“We’ll take that technology overseas to Europe and the United States, where we can serve homesick Singaporeans (and) expose the Americans and Europeans to Nanyang coffee,” he said.

More Efficient and Reliable

According to him, the use of robots can also help to mitigate some of the costs in the F&B industry, which has been greatly challenged by rentals, wages and the cost of ingredients. The cost of leasing Ratio is between S$2,500 and S$3,500 a month, which is comparable to the average salary of F&B service staff, including bartenders.

“But what you get is about three to four times the efficiency, depending on how long you want the robot to work,” said Pathross, adding that a robot can work 24/7, has almost no downtime and “typically doesn’t fall sick”.

“Robots are generally quite good in not wasting or making wrong drinks, which means (they) can reduce the cost of ingredients.”

A well-trained barista can make up to 60 cups of latte an hour, but a robot probably doubles that, he reckoned. Singh, whose monthly lease on Ratio includes kitchen equipment such as ice machines, chillers and coffee equipment, agrees that the robot will be more efficient and reliable.

Jerry Singh.

He met Pathross about a year ago in Shanghai, at a pop-up cafe-bar with this robotic bartender, and was convinced that this technology would be able to serve the F&B industry, since “we’re cursed by manpower crunch issues”.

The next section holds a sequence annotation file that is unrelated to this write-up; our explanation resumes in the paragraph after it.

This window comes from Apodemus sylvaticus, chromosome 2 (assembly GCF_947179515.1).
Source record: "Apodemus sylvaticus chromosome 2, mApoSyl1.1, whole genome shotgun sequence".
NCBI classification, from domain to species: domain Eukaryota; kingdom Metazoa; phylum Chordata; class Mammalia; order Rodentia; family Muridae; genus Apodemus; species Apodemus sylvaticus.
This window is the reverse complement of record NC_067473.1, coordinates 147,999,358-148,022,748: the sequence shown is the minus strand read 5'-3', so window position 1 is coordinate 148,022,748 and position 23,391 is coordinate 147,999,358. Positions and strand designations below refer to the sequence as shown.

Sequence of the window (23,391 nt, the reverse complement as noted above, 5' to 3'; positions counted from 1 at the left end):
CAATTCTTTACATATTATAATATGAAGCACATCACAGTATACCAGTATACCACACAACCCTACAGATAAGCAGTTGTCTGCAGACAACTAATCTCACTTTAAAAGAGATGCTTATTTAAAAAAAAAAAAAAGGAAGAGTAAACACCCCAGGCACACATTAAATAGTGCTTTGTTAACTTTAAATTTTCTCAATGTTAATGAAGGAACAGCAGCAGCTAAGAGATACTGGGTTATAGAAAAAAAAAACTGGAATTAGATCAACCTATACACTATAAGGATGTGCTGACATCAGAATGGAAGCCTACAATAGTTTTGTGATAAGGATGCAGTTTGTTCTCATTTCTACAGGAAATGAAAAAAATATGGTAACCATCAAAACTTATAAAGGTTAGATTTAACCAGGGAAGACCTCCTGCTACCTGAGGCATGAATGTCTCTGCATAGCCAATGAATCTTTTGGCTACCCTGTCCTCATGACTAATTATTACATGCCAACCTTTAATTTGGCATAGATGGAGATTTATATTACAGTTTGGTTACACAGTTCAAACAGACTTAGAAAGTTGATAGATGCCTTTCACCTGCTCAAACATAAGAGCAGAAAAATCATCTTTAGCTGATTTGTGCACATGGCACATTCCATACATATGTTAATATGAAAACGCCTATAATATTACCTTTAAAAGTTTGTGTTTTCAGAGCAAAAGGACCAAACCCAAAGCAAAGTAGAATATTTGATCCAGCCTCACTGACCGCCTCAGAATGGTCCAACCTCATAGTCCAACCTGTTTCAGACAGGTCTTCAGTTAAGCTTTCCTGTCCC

“There’s always that issue of unreliable staff and high turnover. The only way to eradicate it will be (automation),” said Singh. “It’s almost impossible to find good, reliable bartenders to stay with you too. They’d want to move around.”

A Crowd-Puller?

To test the robot’s speed, CNA Insider set up a friendly contest between Ratio, Sim and bartender Sylvia Yee.

The robot took about 10 minutes to make a cup of Nanyang-styled tea, which included the act of “pulling” the tea, whereas Sim took three and a half minutes. (The company has since said it managed to reduce the time taken to three and a half minutes as well.)

To make a Tom Yum Martini, both robot and human took one and a half minutes, which impressed Yee. But she was not worried about losing her job to robotics.

“The human bartender will still be the one to come up with a cocktail recipe or come up with a new cocktail trend,” she said. “(Robots) still need to work together with a very experienced bartender.”

In fact, that is what Singh has planned for when his new restaurant, The Singapura Aerospace Club, opens this month: A bartender to attend to his customers while Ratio makes the cocktails in the background.

The Singapura Aerospace Club is set to open this month. (Photo: Jerry Singh)

“It’s still a people business. We aren’t going to become a faceless business. The human touch will still be there — it’ll never be taken away,” said Singh, who also runs The Singapura Club restaurants on Haji Lane and Dunlop Street.

But he hopes the robot bartender can help to bring in the crowd too, at a time when footfall in F&B establishments is declining because of COVID-19.

“It’ll be a cool novelty for them to see how a robot bartender works. This innovation will appeal to the young and the old,” he said. “Not many have seen this kind of technology.”

Lawrence Loh, an associate professor of strategy and policy at the National University of Singapore Business School, thinks the concept’s novelty value can draw people to such establishments, at least initially.

“But it may not be indicative of a sustained demand,” he said. “In the long run, (the F&B outlet) must still have a value proposition and a unique selling point.”